The telescope that captured the first-ever image of a supermassive black hole at the center of the Messier 87 galaxy has produced a new image, this time depicting the black hole in polarized light. The view is crucial to helping astronomers understand how M87—55 million light-years away from Earth—is able to launch energetic jets from its core and “eat” surrounding matter.
The jets, which extend at least 5,000 light-years, are one of the galaxy’s most captivating features.
The new image taken by the Event Horizon Telescope (EHT), a collaboration linking eight telescopes around the world, represents the first time astronomers have been able to measure light polarization so close to the edge of a black hole. This polarization signifies the presence of magnetic fields at the juncture where matter flows in or is ejected out.
“You can see the orientation of these light waves highlighted in elegant golden arcs around the black hole’s shadow,” said EHT researchers, sharing the image on Facebook.
Black holes, they explained, have the strongest gravitational pull in the universe. They bend the path of light, pull blazing-hot plasma into orbit, and warp magnetic fields. Some shoot out powerful jets of matter at phenomenal speeds.
“But why do these jets form, and how do they resist the pull of the black hole?” they posed. “With this breakthrough, EHT scientists have taken a crucial step in solving the mystery.”
Data on the M87 galaxy’s supermassive black hole, which is 6.5 billion times more massive than our sun, has been collected since 2017. The first-ever image of the black hole was released on April 10, 2019, depicting a bright ring-like structure with a dark shadow at the center.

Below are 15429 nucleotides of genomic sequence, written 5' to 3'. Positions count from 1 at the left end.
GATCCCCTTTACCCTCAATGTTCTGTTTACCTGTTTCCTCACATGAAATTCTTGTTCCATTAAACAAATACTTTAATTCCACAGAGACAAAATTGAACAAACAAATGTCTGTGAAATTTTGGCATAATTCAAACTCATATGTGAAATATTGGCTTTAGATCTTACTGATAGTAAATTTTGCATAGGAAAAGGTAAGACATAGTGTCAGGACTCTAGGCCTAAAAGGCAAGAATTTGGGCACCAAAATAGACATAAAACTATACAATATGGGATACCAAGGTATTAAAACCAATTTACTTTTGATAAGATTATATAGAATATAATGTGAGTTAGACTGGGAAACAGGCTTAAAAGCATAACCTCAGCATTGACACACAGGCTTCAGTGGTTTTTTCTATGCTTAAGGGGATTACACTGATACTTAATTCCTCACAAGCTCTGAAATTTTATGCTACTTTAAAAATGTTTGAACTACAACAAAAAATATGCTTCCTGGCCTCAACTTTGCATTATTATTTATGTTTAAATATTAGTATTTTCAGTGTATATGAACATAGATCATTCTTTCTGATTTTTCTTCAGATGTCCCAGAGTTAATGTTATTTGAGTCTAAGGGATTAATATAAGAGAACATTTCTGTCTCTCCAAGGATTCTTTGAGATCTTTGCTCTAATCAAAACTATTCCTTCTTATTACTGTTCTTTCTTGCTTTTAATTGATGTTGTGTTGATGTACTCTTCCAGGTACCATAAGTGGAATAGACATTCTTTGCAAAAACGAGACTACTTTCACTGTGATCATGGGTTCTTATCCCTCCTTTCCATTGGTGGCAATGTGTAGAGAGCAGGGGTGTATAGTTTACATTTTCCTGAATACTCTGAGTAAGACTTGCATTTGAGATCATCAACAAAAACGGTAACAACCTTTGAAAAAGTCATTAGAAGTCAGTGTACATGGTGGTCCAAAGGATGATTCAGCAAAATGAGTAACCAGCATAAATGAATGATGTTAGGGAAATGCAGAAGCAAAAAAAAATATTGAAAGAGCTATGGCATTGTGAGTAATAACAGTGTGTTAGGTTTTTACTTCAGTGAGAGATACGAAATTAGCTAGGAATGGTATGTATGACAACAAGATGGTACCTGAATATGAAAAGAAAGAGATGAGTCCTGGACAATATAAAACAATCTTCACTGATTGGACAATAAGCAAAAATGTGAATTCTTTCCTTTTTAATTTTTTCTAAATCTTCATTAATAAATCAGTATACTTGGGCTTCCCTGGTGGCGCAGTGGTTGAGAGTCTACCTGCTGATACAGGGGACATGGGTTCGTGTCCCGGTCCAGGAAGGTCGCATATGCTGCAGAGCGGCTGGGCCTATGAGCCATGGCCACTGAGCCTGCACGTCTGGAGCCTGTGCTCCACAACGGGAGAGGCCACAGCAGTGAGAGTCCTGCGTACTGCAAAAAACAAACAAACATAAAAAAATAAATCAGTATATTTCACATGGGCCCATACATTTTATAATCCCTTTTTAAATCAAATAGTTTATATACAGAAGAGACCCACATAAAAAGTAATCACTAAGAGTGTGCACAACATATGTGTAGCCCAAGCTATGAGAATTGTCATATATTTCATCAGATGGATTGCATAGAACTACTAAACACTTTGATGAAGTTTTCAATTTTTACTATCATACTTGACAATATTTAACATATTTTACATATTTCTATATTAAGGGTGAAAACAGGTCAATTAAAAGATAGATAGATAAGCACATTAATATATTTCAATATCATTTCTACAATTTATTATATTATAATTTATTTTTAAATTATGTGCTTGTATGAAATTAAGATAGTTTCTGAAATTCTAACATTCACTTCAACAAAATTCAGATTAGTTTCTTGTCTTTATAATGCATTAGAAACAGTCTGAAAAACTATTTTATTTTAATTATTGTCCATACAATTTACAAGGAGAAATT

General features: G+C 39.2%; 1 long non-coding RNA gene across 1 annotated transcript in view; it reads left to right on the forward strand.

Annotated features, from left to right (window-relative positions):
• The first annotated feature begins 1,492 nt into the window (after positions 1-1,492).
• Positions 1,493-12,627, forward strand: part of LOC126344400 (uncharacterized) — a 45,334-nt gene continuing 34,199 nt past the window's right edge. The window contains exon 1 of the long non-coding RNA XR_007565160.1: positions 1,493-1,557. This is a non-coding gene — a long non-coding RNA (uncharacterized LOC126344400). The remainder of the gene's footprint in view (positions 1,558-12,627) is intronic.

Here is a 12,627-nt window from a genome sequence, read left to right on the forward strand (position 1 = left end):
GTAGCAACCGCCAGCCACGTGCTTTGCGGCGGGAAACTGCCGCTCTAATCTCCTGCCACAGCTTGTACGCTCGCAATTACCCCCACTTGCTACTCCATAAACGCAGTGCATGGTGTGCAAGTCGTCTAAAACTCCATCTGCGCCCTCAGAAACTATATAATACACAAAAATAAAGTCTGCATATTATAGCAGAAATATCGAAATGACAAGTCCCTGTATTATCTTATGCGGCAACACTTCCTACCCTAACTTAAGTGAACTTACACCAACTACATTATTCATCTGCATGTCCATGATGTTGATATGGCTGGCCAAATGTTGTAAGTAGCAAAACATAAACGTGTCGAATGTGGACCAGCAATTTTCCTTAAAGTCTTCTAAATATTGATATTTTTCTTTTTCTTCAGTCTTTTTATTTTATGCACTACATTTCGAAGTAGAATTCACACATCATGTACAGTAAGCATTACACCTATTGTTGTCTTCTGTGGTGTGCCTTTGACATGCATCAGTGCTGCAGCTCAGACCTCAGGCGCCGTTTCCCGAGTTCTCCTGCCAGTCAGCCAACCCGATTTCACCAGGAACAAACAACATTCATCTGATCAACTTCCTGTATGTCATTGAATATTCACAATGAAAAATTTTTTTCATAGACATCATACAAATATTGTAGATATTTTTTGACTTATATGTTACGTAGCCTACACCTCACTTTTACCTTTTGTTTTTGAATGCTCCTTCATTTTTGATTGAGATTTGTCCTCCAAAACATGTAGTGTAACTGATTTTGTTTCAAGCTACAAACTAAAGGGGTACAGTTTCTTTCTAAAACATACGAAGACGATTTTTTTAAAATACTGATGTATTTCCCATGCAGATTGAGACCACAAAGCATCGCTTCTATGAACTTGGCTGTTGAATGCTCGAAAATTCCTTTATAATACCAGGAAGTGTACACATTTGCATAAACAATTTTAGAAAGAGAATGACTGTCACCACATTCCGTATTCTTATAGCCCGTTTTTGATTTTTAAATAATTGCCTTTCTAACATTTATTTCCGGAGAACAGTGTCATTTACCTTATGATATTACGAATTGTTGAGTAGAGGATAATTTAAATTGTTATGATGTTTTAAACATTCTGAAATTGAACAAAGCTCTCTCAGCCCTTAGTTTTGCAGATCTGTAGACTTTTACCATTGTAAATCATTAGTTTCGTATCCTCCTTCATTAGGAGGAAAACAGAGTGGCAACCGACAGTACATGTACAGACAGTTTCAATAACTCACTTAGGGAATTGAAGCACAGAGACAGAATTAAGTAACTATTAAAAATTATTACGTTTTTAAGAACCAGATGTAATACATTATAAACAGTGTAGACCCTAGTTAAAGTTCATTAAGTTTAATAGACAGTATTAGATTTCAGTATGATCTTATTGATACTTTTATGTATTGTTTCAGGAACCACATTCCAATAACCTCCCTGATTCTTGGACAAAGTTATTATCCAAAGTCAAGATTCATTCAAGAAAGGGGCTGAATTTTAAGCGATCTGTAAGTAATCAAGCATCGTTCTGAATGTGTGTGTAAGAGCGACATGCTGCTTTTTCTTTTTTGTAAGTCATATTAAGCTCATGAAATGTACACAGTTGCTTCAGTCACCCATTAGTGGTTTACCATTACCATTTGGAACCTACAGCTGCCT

EHT project director Sheperd S. Doeleman, of the Harvard & Smithsonian Center for Astrophysics, hailed the image as “something presumed to be impossible just a generation ago.”
Light becomes polarized when emitted in hot regions of magnetized space. The significant polarized light around the M87 black hole offers astronomers clarity to map magnetic field lines and examine exactly how some matter escapes at the event horizon, or “point of no return,” to be blown into space in the form of jets.
“The main finding is that we not only see the magnetic fields near the black hole as expected, but they also appear to be strong,” Jason Dexter, of the University of Colorado Boulder, and coordinator of the EHT Theory Working Group, told Space.com.
“Our results indicate that the magnetic fields can push the gas around and resist being stretched,” he explained. “The result is an interesting clue to how black holes feed on gas and grow.”
The jets of energy produced are collimated, meaning they maintain a consistent shape over huge distances. Coupled to the black hole, its magnetic field controls how the jets of matter flow, study co-author Dr. Ziri Younsi, of University College London, explained to MailOnline.
“Before we had no idea, it was very speculative,” Younsi said, “but now we have very strong evidence to indicate how the magnetic field is organized … it is very organized, very structured, which is surprising.”
The EHT collaboration of eight ground-based radio telescopes, positioned at high-altitude sites, created a virtual Earth-sized telescope. The culmination of decades of work, its combined resolution is capable of measuring the length of a credit card on the surface of the Moon.
(Courtesy of ESO/L. Calçada, Digitized Sky Survey 2, ESA/Hubble, RadioAstron, De Gasperin et al., Kim et al., EHT Collaboration. Music: Niklas Falcke)
EHT’s latest findings on the M87 supermassive black hole, supported by 300 researchers from organizations and universities around the world, were published in The Astrophysical Journal Letters on March 24.
The team’s next major project is to publish an image of the black hole at the center of the Milky Way, Sagittarius A*, said Younsi. While less static, this black hole is 1,000 times closer, and also 1,000 times smaller, than M87.